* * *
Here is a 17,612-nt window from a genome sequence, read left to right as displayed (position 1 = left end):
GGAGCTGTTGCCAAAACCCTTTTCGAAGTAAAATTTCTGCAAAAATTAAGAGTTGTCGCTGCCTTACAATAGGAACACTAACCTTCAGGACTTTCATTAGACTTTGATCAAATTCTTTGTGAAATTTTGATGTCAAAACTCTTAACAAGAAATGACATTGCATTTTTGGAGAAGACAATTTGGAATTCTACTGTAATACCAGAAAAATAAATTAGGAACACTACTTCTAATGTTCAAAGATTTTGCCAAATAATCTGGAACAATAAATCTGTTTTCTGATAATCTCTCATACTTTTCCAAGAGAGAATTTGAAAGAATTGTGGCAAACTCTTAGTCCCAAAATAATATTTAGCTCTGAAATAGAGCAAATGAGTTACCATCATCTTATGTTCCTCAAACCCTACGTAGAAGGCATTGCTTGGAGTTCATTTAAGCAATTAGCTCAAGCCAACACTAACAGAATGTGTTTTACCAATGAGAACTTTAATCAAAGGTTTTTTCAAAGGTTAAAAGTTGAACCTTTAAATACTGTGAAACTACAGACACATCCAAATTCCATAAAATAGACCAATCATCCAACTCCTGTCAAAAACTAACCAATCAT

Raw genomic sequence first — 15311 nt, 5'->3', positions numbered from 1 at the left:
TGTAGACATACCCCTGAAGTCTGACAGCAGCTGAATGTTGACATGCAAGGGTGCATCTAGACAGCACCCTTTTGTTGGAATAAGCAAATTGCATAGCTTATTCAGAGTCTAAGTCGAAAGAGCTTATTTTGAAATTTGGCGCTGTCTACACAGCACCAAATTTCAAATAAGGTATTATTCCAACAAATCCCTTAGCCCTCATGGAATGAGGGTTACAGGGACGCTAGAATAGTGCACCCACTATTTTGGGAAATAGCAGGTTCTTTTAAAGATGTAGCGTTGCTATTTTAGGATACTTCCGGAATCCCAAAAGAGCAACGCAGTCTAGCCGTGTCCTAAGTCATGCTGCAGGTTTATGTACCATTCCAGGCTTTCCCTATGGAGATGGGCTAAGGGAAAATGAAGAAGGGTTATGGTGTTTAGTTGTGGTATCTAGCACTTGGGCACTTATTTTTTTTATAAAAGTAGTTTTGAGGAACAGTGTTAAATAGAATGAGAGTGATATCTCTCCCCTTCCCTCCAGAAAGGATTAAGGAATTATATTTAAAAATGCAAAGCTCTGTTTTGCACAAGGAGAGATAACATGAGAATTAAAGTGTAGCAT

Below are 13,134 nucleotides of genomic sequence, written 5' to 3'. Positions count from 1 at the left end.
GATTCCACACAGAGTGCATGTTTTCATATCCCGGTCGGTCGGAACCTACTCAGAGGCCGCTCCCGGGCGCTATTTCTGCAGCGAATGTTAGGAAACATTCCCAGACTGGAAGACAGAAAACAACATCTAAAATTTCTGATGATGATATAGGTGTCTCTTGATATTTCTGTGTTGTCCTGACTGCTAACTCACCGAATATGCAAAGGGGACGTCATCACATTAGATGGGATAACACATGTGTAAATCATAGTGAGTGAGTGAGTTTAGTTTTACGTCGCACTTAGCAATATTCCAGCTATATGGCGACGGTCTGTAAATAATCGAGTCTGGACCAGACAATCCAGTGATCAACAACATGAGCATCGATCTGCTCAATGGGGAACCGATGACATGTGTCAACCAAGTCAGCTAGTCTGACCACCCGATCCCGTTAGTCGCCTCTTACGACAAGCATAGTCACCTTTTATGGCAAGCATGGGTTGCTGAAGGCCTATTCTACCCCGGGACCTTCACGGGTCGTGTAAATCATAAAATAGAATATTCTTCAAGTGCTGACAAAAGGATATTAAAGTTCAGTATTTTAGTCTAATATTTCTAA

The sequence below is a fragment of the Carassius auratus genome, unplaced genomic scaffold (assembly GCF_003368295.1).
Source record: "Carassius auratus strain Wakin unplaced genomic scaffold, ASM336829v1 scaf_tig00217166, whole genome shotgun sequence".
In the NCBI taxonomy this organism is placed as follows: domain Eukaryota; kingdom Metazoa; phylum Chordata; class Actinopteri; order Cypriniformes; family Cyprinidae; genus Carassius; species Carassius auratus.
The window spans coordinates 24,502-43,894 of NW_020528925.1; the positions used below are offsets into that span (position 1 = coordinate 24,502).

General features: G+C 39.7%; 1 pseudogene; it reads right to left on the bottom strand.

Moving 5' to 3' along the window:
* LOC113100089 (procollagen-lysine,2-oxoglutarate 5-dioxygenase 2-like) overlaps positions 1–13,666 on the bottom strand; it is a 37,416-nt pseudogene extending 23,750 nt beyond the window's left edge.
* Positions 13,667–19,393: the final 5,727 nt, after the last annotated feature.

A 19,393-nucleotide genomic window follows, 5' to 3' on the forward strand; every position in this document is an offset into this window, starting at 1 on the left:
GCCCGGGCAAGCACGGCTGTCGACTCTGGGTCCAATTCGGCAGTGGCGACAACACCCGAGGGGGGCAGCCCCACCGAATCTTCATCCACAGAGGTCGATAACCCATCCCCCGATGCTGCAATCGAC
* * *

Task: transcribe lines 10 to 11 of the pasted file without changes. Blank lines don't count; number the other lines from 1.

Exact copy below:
The window spans coordinates 24,502-43,894 of NW_020528925.1; the positions used below are offsets into that span (position 1 = coordinate 24,502).

General features: G+C 39.7%; 1 pseudogene; it reads right to left on the bottom strand.